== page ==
If you or a loved one is experiencing suicidal ideation, it is important to work with your therapist to create a Suicide Safety Plan.

The Safety Plan will include identifying times you are at increased risk for suicidal ideation, knowing your warning signs, and having a plan for things you can do and people you can call to get through times of crisis.

The safety plan also includes strategies to make the environment safer (e.g., temporary removal of firearms when in crisis).

Triggers

Be aware of the times you are more likely to experience distress. Triggers may include:

  • Receiving a bill or past due notice in the mail
  • Paying bills
  • Running out of money before your next paycheck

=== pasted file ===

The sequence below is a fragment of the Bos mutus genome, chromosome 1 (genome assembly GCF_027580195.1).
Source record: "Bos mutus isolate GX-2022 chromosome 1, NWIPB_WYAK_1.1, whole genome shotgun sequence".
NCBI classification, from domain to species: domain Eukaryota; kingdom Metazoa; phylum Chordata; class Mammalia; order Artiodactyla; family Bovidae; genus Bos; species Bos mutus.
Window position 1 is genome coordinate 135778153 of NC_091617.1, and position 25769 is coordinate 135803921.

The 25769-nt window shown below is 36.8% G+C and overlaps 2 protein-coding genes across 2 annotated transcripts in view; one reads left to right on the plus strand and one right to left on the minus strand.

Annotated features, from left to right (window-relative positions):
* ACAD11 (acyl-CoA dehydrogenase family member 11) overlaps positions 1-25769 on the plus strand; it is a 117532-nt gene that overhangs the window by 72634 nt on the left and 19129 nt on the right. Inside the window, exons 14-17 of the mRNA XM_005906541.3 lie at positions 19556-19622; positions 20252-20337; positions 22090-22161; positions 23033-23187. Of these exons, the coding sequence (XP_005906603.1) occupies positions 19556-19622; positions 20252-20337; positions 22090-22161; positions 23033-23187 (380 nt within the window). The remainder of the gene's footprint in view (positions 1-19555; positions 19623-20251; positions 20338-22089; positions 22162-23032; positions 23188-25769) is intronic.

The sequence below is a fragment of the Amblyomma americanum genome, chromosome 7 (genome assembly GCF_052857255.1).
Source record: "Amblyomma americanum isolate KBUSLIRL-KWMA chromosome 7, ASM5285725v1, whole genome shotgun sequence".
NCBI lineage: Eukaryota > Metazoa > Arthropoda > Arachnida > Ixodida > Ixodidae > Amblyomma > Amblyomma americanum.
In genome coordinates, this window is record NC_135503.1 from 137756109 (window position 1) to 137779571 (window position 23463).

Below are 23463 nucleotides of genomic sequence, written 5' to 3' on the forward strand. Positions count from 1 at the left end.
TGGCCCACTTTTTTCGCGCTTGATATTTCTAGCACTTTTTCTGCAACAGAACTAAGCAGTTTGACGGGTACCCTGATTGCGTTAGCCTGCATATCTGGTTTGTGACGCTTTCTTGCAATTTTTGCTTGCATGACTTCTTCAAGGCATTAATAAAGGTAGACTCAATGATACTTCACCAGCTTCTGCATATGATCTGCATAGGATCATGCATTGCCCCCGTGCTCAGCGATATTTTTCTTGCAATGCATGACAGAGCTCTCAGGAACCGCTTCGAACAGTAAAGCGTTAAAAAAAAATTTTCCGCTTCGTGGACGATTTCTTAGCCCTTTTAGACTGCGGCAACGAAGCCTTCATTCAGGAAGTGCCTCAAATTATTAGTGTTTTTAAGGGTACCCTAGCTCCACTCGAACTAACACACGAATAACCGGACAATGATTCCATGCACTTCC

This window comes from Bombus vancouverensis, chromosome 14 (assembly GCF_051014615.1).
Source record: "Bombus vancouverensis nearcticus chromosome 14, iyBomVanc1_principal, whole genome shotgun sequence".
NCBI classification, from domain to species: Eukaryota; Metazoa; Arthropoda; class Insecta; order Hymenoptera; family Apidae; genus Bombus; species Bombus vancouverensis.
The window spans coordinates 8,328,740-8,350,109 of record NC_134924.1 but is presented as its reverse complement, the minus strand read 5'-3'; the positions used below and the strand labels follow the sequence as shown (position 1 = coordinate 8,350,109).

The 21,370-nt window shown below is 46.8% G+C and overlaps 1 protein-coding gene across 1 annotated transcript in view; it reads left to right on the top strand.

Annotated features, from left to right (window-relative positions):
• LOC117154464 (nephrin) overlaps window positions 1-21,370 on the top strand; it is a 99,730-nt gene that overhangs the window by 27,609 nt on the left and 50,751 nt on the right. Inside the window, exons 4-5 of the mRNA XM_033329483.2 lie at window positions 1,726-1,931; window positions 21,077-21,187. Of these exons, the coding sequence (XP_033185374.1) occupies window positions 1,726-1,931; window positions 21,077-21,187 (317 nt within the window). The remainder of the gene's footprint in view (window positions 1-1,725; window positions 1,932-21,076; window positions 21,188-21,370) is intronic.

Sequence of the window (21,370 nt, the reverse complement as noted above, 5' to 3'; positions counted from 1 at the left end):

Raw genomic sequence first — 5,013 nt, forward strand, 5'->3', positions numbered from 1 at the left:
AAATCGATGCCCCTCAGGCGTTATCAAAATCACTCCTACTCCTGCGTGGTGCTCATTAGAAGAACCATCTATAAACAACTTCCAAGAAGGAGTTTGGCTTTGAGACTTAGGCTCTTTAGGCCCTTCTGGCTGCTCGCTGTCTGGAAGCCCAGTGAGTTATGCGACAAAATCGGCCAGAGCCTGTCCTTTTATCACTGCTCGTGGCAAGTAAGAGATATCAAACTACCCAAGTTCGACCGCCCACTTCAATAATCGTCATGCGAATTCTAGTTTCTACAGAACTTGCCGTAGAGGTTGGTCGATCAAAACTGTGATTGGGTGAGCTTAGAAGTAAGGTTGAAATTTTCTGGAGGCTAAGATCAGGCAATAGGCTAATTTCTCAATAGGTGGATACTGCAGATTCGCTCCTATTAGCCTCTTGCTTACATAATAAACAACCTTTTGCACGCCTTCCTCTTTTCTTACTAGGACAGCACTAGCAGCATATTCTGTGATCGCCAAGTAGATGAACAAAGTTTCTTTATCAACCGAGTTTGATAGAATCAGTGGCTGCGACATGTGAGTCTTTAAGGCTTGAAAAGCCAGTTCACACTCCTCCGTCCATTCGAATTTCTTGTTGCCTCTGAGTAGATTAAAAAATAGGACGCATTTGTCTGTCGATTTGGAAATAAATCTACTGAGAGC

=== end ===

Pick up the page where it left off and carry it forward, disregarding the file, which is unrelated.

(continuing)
• Getting calls from debt collectors
  • Having utilities shut off or facing eviction/foreclosure
  • Friends asking you to participate in an activity that you cannot afford
  • Arguing with your partner about money
Warning Signs

How do you know when you are upset? Do you:

  • Cry?
  • Anger easily?
  • Isolate yourself from other people?
  • Drink or eat more or less?
  • Sleep more?
  • Stop exercising?
  • Watch depressing shows or listen to sad music?
  • Call out sick from work or cancel plans?
  • Go shopping/Spend excessively?
distractions

When you experience triggers or notice warning signs of distress, it is important to distract yourself to help you get through that moment.

Distractions may include doing things you once enjoyed* (even if you’re not in the mood) such as: